The Camp Westerbork Memorial Centre has won the Call for Support awarded by the European Union and the Council of Europe for its exhibition The Memory of Camp Westerbork. Researcher and exhibition curator Bas Kortholt has been invited to present the project at the European Heritage Label Award Ceremony in Brussels on Tuesday, 14 June. The Memory of Camp Westerbork Remembered explores the many recollections and meanings associated with the historic site over the past 76 years. It will be on view at Camp Westerbork’s museum from 8 July.
Camp Westerbork was the site from which more than 100,000 Jews, Roma and Sinti people were transported to extermination camps in central and eastern Europe. But before it became a transit camp, Westerbork was a refugee camp where large groups of foreign Jews were housed. It was also where dozens of members of the resistance were shot dead during the Second World War.
Camp Westerbork as a ‘site of memory’
Camp Westerbork is also the place where, for more than two decades thousands of Moluccans were ‘temporarily’ housed. And it was where Indo Dutch people (individuals of mixed Indonesian and European ancestry) were received, soldiers trained and Dutch citizens suspected of Nazi collaboration interned. Camp Westerbork is a site of many meanings and associations: monument and museum; concrete and abstract; authentic and staged. Local, national and international heritage. Past and present.
Repository of transferable stories
The exhibition The Memory of Camp Westerbork explores how we have handled our memories of the war over the past 77 years. Part of the exhibition is devoted to interpretations by eight guest curators, who in turn present their own view of Camp Westerbork’s past and present. The first guest curators (July-September 2022) are the Jewish survivors and relatives Rozette Kats, Betty Schols-Meents, Alex Freddy Kan and Naomi Eliasar. Camp Westerbork plays an important role in each of their lives, as a memorial to deported and murdered loved ones.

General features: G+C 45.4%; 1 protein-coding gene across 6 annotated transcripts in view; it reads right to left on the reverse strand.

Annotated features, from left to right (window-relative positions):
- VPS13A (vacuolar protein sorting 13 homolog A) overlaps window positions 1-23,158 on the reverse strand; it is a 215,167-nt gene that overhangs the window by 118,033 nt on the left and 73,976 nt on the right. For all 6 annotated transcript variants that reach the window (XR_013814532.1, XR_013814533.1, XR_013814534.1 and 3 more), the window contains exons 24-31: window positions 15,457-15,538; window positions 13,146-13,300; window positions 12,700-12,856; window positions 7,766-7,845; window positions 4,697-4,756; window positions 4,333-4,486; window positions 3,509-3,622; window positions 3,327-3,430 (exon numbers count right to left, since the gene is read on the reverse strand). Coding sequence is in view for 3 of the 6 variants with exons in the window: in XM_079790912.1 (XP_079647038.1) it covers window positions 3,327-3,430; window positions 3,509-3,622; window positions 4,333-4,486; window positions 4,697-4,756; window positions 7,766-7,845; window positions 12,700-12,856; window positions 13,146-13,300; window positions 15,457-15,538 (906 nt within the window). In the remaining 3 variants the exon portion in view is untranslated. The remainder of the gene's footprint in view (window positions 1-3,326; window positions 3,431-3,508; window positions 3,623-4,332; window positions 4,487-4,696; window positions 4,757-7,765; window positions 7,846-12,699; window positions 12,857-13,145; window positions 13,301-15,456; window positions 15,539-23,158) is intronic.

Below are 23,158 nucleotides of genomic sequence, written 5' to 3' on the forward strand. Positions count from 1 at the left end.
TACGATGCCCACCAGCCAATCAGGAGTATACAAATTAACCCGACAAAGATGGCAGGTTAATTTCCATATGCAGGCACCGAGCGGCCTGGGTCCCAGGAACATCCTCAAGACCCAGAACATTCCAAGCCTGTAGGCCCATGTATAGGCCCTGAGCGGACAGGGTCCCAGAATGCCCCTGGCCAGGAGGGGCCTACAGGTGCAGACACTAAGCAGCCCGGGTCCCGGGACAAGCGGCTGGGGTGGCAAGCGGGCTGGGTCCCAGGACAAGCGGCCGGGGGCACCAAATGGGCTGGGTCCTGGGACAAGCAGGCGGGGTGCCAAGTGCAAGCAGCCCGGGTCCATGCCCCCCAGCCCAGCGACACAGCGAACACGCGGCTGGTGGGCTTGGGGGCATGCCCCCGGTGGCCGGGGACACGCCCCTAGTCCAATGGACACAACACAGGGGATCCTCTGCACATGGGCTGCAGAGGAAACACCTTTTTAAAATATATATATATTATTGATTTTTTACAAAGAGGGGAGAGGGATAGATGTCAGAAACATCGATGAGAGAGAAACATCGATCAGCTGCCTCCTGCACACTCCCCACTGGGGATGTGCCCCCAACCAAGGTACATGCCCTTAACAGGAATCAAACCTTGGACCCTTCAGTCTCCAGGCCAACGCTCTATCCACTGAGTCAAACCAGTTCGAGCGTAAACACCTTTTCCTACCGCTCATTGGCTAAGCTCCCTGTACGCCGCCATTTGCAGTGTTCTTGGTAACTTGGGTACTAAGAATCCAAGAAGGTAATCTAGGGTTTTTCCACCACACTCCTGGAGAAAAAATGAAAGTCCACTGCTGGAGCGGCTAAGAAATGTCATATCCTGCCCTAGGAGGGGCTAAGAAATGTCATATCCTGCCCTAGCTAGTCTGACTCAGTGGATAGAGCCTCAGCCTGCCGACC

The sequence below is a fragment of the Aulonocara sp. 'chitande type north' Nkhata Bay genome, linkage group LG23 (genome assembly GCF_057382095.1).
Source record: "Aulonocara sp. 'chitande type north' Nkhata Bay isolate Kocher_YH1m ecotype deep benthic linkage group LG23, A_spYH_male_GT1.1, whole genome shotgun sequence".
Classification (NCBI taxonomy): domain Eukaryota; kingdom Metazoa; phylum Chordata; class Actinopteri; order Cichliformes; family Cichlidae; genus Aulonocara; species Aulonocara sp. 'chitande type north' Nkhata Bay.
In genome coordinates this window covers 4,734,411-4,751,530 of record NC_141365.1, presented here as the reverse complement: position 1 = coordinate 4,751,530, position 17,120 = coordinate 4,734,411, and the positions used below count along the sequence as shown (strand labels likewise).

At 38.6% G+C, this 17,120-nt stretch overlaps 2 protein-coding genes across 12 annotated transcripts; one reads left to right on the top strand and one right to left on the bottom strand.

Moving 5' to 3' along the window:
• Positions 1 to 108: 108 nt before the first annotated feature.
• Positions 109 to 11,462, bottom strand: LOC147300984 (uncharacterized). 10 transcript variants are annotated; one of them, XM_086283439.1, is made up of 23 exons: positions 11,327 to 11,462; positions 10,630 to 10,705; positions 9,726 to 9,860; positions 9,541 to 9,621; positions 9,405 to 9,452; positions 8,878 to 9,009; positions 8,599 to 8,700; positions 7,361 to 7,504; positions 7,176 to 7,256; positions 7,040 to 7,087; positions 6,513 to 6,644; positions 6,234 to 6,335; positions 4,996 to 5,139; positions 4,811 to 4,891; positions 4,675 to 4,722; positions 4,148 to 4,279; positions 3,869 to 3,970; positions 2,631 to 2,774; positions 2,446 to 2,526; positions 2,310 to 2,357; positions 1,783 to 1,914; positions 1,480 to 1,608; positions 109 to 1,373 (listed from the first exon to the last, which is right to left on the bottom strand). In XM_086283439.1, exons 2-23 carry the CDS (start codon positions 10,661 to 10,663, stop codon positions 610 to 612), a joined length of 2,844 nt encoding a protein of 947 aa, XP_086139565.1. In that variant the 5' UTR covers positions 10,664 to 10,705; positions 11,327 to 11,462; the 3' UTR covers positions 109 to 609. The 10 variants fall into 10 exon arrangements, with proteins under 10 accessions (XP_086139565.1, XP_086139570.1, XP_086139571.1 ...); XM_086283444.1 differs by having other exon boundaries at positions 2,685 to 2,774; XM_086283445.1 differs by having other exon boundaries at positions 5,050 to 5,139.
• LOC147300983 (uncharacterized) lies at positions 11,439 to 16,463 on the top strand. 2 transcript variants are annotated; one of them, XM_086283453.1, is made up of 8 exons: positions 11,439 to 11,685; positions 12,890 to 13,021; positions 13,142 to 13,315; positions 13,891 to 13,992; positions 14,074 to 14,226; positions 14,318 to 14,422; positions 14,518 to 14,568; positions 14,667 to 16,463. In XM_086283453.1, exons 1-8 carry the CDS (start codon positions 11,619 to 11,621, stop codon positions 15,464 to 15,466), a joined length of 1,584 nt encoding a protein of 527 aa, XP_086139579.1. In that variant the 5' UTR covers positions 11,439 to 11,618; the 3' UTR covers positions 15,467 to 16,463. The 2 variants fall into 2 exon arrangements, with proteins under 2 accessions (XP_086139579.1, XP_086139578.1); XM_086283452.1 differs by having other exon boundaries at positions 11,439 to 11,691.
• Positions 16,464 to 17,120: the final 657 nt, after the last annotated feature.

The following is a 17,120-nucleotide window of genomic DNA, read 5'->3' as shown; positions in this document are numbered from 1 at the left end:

Written out of family history
What place do perpetrators occupy in our collective European memory of the Second World War? Three international teams of artists have explored the topic of perpetration and perpetrator history in Houses of Darkness, a joint project with Gedenkstätte Bergen-Belsen (Germany), Falstadseneret (Norway) and Paradox. The award-winning Dutch-American duo Jongsma + O’Neill have produced His Name is My Name, an animated documentary series which examines how the crimes of Second World War perpetrators still resonate in today’s society. It is also the personal journey of one of the makers: Eline Jongsma. The documentary launches on Instagram on 8 July and will also have a place in the exhibition.
Over the coming 16 months, seven further themes will be explored as part of The Memory of Camp Westerbork, including archaeology, heritage, the visual arts and photography. Museum displays, lectures and theatre performances from the perspective of the Sinti, Roma and Moluccan communities are also being organised. The exhibition programme will be continually updated at www.kampwesterbork.nl.